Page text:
The city’s move to activate the abandoned trolley terminal under Delancey got off to a rocky start last month. The space has long been discussed as the ideal location for the Lowline‘s subterranean park and some felt the city was moving full steam ahead, without involving the community enough (an ongoing issue for the project).
Crime + Community
That is not a Mucinex hallucination: I just used the words “quick and painless” about government bureaucracy. Thanks, Obama! Or: thanks, Rosie Mendez. The council member is part of a group of local officials that helped install a temporary ID NYC enrollment center in the East Village.
After finding out about the pop-up at 25 Avenue D and going online earlier this afternoon to discover there was an appointment available in just 10 minutes, I booked it and headed over there. I was in and out in about 15 minutes — no line, no wait, no nothing. All I had to do was fill out a one-page form, present the pertinent documents (in my case, a passport and a utility bill), and pose for a photo. Despite horror stories in the wake of the program’s launch about a year ago, it took me less time than it does to score a pint of Haagen Dazs at my corner bodega when there’s a drunk girl in front of me scouring her Marc Jacobs bag for nickels.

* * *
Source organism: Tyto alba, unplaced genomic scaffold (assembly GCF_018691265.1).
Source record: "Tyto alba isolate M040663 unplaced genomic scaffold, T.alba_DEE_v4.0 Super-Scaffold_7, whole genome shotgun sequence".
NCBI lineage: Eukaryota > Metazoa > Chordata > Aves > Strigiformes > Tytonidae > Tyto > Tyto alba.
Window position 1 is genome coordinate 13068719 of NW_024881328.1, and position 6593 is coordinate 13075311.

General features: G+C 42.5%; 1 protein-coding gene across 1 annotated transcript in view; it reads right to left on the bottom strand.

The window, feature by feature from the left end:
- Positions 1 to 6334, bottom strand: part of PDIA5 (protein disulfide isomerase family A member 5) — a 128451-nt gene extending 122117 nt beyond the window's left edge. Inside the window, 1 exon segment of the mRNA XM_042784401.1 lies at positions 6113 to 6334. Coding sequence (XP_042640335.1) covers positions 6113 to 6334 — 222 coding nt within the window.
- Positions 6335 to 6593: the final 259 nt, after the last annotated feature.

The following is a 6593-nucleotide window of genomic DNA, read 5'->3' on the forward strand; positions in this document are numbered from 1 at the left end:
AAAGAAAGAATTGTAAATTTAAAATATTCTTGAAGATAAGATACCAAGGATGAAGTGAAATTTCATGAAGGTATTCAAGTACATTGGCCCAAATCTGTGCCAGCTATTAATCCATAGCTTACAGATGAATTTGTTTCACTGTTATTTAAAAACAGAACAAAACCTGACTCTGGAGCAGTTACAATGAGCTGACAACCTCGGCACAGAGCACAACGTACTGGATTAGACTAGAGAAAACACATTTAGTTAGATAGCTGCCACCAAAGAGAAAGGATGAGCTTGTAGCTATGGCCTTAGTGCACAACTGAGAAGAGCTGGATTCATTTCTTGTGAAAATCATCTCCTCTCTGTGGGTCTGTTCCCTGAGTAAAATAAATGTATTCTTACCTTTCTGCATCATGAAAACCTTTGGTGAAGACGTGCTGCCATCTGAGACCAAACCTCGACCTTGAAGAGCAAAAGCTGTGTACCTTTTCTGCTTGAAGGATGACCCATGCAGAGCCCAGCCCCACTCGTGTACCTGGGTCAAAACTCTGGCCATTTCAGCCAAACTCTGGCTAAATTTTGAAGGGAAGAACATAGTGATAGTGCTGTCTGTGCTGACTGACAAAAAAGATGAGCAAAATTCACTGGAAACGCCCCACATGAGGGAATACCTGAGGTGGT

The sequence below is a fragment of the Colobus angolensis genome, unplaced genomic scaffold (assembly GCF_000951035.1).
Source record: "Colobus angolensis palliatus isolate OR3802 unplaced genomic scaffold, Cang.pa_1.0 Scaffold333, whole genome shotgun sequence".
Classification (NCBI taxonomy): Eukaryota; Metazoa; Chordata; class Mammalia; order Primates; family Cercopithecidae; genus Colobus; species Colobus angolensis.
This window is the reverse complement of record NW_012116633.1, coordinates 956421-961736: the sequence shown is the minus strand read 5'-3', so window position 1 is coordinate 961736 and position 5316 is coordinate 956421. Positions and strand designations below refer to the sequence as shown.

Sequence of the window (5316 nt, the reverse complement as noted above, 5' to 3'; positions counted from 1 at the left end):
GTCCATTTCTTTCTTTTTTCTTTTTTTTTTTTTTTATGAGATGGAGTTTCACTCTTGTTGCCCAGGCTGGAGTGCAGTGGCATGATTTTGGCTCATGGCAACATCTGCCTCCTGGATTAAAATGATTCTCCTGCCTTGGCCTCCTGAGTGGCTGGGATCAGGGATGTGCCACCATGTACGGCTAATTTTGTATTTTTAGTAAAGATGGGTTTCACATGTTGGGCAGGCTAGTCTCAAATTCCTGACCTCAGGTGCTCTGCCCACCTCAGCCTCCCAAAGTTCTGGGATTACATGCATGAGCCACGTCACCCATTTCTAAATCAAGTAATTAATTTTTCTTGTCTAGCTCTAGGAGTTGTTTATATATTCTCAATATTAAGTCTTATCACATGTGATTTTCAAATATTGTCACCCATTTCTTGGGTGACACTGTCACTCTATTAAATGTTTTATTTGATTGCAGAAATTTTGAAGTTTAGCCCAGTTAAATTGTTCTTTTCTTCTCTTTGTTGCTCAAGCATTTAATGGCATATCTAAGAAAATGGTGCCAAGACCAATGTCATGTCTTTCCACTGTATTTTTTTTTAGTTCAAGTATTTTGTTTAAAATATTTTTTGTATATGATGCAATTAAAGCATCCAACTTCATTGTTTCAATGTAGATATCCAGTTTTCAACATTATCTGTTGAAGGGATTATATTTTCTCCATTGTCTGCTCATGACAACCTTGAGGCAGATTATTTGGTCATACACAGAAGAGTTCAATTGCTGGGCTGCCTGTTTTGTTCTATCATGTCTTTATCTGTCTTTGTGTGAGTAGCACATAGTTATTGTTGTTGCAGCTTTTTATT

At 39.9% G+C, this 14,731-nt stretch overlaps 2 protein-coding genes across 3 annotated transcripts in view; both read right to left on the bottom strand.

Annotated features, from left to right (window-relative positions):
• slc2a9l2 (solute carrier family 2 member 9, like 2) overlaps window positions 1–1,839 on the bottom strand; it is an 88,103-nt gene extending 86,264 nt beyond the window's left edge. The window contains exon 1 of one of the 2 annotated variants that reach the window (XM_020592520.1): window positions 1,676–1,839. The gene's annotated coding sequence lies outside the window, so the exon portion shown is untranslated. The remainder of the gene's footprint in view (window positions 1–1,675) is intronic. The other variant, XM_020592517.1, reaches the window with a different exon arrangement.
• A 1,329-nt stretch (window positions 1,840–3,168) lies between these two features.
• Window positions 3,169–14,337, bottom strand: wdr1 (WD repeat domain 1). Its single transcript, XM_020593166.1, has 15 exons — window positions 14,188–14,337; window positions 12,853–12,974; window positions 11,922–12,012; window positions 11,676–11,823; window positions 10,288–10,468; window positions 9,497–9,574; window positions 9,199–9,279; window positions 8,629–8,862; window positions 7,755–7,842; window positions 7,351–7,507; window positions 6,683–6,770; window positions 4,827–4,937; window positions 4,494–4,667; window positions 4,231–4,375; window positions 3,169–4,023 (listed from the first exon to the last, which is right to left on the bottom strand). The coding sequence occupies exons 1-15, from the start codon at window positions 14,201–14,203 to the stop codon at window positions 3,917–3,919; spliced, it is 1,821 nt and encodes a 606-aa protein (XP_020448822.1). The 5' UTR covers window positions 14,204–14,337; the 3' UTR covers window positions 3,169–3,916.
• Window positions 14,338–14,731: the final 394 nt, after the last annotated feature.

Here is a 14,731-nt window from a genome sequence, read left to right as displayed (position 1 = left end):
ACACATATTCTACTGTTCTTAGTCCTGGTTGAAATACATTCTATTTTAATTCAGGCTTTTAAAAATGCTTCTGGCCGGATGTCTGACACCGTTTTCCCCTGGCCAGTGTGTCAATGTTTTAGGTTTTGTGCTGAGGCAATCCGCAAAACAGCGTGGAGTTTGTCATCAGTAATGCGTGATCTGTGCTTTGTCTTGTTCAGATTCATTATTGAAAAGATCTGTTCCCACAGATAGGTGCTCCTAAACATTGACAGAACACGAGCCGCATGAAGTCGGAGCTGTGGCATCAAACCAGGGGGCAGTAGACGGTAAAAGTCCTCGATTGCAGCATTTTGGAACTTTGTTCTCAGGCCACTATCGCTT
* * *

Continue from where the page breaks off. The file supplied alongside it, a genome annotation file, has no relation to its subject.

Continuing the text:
Williamsburg seems to get some shiny new thing pretty much every day, whether it’s a Whole Foods, yet another glass condo, solar-powered trash compactors, or Pat Kiernan. The latest gleaming affront to these once gritty streets: two monoliths that have risen outside of the Bedford stop. We’re not sure when exactly they materialized, but no doubt Lygeti’s “Requiem for Soprano” was playing as European tourists beat their chests and bellowed, “Brooklyn Bowl!”
When a bathroom mirror went missing from Lovely Day on December 5, the owner of the beloved downtown Thai food diner, Kazusa Jibiki, was heartbroken. “It’s a really sad day for us,” she posted on Instagram. The staff was angry. The regulars were incensed. Clearly, this wasn’t just any old piece of glass. “Two friends of mine were like guardians, they really wanted it back to Lovely Day so they were on the case,” explained Jibiki, who moved to New York City from Japan more than 20 years ago.
When Joshua Alvarado drops his son off at Public School 16 in the mornings, he often notices busy construction activity at the brick row houses on Wilson Street, across from the school. But he’s never expecting what happened this morning. At 9:15 a.m. firefighters rushed to the scene of a construction disaster at 146 Wilson Street on Williamsburg’s south side. After an illegal excavation project went wrong, the basement-level collapsed, injuring three construction workers.
Police were called to check out a piece of “suspicious luggage” in front of 39 Eldridge Street in Chinatown at around 1:45 pm this afternoon. A resident who lives across the street from the building, which houses the Preschool of America, sent B+B this video of the incident which captures a member of the bomb squad carefully dismantling a suitcase.